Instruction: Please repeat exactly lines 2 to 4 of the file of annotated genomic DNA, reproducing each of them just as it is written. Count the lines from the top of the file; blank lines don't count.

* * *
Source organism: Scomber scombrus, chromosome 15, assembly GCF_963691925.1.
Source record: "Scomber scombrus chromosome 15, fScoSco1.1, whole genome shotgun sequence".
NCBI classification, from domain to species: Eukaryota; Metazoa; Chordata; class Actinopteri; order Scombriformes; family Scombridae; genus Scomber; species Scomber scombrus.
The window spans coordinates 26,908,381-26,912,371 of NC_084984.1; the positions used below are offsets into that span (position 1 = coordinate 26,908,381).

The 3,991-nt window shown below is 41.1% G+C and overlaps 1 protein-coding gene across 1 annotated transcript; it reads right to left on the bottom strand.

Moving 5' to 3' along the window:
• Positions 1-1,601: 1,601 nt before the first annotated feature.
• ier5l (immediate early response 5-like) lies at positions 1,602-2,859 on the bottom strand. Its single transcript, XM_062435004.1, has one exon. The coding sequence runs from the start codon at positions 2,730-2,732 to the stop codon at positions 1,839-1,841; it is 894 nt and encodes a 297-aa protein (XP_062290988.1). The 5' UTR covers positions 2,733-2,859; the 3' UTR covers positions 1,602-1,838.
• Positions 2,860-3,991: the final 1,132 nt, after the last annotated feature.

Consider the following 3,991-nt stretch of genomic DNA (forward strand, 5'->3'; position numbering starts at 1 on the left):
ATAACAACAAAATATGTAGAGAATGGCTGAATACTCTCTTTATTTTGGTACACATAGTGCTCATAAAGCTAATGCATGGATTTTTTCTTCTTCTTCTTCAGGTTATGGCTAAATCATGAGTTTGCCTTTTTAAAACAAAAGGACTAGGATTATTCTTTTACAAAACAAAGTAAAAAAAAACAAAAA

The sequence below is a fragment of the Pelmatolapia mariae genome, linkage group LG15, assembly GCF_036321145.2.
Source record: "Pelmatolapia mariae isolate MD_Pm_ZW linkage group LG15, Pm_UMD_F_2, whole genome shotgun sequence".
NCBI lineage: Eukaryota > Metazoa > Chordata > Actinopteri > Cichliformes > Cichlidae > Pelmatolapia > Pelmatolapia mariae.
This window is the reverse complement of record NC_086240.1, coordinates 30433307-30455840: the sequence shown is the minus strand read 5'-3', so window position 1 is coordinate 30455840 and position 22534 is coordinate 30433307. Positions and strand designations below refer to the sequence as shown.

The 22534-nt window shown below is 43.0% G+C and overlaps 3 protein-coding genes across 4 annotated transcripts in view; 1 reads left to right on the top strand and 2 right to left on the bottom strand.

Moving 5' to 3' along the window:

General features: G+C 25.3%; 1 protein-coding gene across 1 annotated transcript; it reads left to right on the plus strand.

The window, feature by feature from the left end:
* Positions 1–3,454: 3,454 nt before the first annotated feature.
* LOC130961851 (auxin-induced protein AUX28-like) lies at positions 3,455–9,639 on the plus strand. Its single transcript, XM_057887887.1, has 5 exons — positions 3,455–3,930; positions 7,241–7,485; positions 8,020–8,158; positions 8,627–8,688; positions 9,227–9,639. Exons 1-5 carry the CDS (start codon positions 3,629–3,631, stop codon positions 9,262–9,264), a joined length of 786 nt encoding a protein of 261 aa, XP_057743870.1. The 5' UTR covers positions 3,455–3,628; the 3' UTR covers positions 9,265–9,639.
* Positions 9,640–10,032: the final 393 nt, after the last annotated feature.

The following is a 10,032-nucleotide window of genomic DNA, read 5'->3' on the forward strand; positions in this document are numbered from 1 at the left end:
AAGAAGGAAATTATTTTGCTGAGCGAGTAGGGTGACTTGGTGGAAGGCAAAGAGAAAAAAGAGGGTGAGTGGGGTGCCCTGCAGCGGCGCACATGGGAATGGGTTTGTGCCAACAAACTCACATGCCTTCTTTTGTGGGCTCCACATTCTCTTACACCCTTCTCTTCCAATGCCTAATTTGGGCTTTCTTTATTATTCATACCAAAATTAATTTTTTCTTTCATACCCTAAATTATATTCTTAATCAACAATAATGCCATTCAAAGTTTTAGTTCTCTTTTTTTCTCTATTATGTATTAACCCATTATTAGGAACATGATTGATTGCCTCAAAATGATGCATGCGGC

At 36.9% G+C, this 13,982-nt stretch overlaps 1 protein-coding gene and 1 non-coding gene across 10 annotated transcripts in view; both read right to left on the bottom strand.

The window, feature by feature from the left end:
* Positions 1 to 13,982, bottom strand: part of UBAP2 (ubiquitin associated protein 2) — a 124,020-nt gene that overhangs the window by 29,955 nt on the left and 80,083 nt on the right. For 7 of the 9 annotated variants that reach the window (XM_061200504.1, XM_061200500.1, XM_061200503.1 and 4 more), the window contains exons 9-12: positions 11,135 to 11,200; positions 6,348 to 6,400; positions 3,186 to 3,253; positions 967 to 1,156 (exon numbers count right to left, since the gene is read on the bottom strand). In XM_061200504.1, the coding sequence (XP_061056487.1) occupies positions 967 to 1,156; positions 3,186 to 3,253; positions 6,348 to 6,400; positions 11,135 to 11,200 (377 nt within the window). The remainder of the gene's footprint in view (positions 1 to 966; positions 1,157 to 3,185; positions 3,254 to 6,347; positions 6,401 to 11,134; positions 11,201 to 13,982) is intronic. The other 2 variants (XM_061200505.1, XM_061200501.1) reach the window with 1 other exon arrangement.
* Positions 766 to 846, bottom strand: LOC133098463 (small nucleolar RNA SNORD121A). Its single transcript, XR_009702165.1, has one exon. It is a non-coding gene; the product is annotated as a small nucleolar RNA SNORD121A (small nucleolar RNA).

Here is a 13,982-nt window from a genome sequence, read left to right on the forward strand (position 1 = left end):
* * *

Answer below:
Source record: "Scomber scombrus chromosome 15, fScoSco1.1, whole genome shotgun sequence".
NCBI classification, from domain to species: Eukaryota; Metazoa; Chordata; class Actinopteri; order Scombriformes; family Scombridae; genus Scomber; species Scomber scombrus.
The window spans coordinates 26,908,381-26,912,371 of NC_084984.1; the positions used below are offsets into that span (position 1 = coordinate 26,908,381).